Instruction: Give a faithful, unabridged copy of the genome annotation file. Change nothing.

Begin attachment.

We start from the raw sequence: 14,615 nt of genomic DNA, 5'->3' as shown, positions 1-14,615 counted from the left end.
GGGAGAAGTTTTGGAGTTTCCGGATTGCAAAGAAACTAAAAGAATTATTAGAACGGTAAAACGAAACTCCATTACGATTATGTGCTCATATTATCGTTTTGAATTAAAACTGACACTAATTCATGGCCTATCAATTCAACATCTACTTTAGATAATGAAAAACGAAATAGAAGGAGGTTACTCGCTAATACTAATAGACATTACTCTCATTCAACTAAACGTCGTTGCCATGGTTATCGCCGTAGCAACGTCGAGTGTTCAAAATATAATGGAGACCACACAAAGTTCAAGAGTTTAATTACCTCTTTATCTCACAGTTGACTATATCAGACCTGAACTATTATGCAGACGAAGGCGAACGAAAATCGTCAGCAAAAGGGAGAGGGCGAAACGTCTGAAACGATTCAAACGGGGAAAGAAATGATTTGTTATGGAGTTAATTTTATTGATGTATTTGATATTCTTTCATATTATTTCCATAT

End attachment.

We start from the raw sequence: 14,615 nt of genomic DNA, 5'->3' as shown, positions 1-14,615 counted from the left end.
GGGAGAAGTTTTGGAGTTTCCGGATTGCAAAGAAACTAAAAGAATTATTAGAACGGTAAAACGAAACTCCATTACGATTATGTGCTCATATTATCGTTTTGAATTAAAACTGACACTAATTCATGGCCTATCAATTCAACATCTACTTTAGATAATGAAAAACGAAATAGAAGGAGGTTACTCGCTAATACTAATAGACATTACTCTCATTCAACTAAACGTCGTTGCCATGGTTATCGCCGTAGCAACGTCGAGTGTTCAAAATATAATGGAGACCACACAAAGTTCAAGAGTTTAATTACCTCTTTATCTCACAGTTGACTATATCAGACCTGAACTATTATGCAGACGAAGGCGAACGAAAATCGTCAGCAAAAGGGAGAGGGCGAAACGTCTGAAACGATTCAAACGGGGAAAGAAATGATTTGTTATGGAGTTAATTTTATTGATGTATTTGATATTCTTTCATATTATTTCCATAT